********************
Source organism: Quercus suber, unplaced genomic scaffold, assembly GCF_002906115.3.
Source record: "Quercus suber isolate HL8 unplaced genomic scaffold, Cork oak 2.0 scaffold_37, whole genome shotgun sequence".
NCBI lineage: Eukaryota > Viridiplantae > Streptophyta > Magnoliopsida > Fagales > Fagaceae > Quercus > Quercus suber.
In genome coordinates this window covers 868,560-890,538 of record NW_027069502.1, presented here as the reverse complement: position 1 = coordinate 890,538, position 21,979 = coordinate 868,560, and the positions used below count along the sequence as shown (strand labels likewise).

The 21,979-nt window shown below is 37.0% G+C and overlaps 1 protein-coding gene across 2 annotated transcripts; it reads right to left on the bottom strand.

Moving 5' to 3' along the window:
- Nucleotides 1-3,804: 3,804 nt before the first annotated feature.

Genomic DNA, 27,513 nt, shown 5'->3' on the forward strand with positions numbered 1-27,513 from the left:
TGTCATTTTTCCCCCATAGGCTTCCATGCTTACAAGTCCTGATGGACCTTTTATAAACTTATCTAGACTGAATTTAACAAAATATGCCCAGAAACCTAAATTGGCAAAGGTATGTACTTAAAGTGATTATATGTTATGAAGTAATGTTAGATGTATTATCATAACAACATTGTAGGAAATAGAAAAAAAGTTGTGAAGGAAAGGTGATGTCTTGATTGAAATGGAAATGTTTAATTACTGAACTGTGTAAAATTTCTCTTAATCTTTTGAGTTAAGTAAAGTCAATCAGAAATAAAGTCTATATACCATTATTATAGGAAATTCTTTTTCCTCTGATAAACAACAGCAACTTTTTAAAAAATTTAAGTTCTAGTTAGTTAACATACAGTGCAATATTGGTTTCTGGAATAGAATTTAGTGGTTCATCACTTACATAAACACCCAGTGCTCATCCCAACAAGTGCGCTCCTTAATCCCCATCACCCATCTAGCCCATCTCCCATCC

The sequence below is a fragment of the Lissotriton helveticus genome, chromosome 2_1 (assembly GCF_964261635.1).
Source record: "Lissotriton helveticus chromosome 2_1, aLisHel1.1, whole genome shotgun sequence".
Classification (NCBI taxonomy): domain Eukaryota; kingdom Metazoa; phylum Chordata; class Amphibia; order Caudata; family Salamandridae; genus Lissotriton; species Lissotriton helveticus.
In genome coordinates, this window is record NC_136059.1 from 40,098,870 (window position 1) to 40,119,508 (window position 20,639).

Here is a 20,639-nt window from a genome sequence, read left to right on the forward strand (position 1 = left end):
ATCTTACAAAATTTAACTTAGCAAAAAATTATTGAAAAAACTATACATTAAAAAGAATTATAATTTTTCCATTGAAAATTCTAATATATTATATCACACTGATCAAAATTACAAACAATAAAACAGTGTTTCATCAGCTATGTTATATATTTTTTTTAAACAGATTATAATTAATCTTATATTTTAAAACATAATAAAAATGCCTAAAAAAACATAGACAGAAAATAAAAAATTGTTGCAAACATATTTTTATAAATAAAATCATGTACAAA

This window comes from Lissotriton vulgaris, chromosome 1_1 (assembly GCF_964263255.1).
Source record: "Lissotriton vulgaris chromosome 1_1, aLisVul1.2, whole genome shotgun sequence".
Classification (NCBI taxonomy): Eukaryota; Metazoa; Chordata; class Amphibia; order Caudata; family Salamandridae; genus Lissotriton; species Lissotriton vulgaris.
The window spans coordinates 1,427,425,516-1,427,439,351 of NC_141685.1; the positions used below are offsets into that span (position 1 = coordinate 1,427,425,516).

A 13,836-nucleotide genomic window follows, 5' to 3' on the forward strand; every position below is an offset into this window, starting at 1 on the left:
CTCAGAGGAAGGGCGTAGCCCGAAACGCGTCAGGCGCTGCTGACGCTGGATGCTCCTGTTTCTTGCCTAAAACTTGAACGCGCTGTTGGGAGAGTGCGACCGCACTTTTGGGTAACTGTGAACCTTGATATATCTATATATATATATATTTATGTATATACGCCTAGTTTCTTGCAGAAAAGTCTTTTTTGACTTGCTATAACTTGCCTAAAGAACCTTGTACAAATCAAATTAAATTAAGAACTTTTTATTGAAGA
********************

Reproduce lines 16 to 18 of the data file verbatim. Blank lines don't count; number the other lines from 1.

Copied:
This window comes from Lissotriton vulgaris, chromosome 1_1 (assembly GCF_964263255.1).
Source record: "Lissotriton vulgaris chromosome 1_1, aLisVul1.2, whole genome shotgun sequence".
Classification (NCBI taxonomy): Eukaryota; Metazoa; Chordata; class Amphibia; order Caudata; family Salamandridae; genus Lissotriton; species Lissotriton vulgaris.